The measure of invisible work 

Azza Zein explores an ecological notion of work drawn from more-than-human approaches in the humanities and art practice. What if work were measured through its edges and the traces of its own doing? Work’s peripheries crawl around the skirting of walls, the filter of a dryer, among folded bedsheets, the sweat on a computer mouse, and the dirt piled up between keys on a keyboard.

Wandering with migrant materials

The discussion around the end of work often centres on the notion of work in relation to technology. That is, work will end once technology takes over. However, the title of this issue, ‘the ends of work’, stands out in the plurality of the word ‘ends’. 

What if work is a body and the ‘ends’ of work become its extremities, edges or peripheries? Does work have tentacles to move and shift? Is work an accretion of layers of some sort, and opaque layers somehow obscure its ends? Is work a singular body or matrix of connected networks? How would you describe work with all its moving tentacles: hesitant?

Azza Zein, Lock Dispersal in Corner Solutions, installation detail Incinerator Gallery, 2022, documentation by Lucy Foster. 

Doubtful? Halting? Indecisive? Reluctant? Sceptical? Slow? Tentative? Timid? Unsure? Unwilling? Delaying? Diffident? Disinclined? Doubting? Faltering? Half-hearted? Hanging back? Irresolute? Lacking confidence? Lazy? Uneager? Unpredictable? Vacillating. 

Work is uncertain for the precariat. Here the emphasis is that  work is undecided, doubtful, and irresolute. We operate as bodies within this more extensive set of bodies that have made work and its conditions extremely precarious.  We are confronted by the invisibility of who is the exploitative class and whom to fight to change such an environment as we operate inside our individualistic cells. The elusiveness of work conditions has made it more challenging for people to collude.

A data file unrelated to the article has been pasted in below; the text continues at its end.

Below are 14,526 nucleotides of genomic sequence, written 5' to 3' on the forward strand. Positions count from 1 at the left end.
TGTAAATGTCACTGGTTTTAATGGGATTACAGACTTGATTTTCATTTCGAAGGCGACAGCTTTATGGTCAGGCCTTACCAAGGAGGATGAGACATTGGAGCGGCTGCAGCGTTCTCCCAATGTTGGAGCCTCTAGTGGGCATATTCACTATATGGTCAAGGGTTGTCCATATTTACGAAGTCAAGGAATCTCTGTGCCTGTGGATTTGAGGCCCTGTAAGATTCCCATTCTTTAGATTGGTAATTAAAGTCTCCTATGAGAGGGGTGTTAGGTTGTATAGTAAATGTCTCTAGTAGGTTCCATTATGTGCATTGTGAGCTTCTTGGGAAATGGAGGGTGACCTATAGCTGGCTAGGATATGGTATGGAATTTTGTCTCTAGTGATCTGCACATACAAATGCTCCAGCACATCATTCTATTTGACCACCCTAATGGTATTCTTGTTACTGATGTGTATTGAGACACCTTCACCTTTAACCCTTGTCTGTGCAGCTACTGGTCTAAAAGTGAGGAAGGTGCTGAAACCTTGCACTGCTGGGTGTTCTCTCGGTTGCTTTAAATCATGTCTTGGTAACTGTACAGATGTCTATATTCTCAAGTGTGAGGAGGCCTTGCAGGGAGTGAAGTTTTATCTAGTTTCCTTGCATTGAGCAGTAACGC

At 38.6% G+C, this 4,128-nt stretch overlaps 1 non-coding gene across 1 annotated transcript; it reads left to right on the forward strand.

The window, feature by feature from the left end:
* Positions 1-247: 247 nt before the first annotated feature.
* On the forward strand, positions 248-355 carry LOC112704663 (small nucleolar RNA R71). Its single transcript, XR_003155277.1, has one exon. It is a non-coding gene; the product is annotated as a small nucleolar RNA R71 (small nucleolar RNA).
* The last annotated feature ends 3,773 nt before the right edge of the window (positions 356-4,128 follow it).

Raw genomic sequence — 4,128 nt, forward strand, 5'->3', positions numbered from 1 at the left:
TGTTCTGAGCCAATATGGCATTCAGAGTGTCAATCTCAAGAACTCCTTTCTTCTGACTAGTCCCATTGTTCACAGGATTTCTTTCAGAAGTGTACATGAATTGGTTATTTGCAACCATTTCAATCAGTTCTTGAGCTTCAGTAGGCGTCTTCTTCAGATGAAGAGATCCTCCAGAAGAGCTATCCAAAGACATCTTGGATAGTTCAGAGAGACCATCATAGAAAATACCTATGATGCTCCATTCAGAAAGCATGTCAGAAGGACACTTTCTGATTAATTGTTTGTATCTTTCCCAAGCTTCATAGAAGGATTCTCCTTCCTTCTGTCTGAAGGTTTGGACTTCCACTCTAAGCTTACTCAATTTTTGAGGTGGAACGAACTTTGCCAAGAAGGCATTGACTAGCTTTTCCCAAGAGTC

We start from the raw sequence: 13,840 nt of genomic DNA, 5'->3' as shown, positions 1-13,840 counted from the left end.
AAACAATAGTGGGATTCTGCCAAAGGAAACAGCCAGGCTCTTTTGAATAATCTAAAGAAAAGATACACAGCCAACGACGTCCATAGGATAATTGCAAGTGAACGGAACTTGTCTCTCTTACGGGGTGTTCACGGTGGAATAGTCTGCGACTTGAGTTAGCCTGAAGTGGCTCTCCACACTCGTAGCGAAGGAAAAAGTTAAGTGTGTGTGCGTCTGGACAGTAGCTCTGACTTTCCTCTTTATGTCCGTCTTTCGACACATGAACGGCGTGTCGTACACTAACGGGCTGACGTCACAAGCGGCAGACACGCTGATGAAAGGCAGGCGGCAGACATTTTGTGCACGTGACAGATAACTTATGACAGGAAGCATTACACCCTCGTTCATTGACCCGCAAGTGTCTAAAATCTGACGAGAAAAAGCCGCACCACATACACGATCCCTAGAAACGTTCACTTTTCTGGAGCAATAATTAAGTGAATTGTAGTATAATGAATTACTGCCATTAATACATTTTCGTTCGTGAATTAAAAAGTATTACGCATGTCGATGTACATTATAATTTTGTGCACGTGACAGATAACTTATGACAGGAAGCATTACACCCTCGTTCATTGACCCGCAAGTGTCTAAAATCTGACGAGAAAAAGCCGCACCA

Work is also migrant, dissociated from land and place under this economic system. It can seemingly be done anywhere, at home, in another country. When corporations talk about outsourcing or redundancies, their understanding of work’s values is not linked to a human body or a place. Work is disembodied and displaced.


What is work and how to measure it? — become important economic (and artistic) questions. Mainstream economists will often consider the measurement of work in notions of productivity. Instead, what if work were measured through its edges, the traces of its own doing? 

What if work were measured not through evaluating an input-output conversion but rather some material trail of rebellion? What if what we need is a form of stubborn materiality? [1]

Work’s peripheries crawl around the skirting of walls, the filter of a dryer, among folded bedsheets, the sweat on a computer mouse, and the dirt piled up between keys on a keyboard.

During the multiple lockdowns and within the walls of my apartment in Narrm, Melbourne, I realised how my body is at the intersection of three precarities: mothering (care), casual work at the university, and my being a migrant without a solid support network. 

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In my recent exhibition at Incinerator Gallery, Lock dispersal in Corner Solutions, I explored these three parallel precarious conditions of care, work and migration through the stubbornness of some materials in the archaeology of domestic space. The exhibition sought to locate artistic work as webbed within a system that subjugates humans and non-humans through displacements and disembodiment. For a non-commodified relation to work, we need non-commodified and rematerialised ways to measure and take account of work, particularly invisible work. 

Azza Zein, Lock Dispersal in Corner Solutions, installation detail, Incinerator Gallery, 2022, documentation by Lucy Foster. 

The material traces of invisible work are recalcitrant and rebellious: dust, hair and the dryer’s lint. They emanate from a body in movement. Stubbornly, hair disperses everywhere in domestic space, and the lint builds up inside the dryer’s machine. 

Azza Zein, Lock Dispersal in Corner Solutions, installation detail Incinerator Gallery, 2022, documentation by Lucy Foster.

How can artistic practice claim to be interested in rebelling against standardised notions of work without being didactic about it? 

My artistic practice starts from the observation that human bodies and non-human bodies have been subjected to the same system of erasure through either standardisation or industrialisation. Here the body of the precarious worker, the extracted industrialised clay, hair or textile threads, have all been subjugated becoming instruments with precise functions and purposes.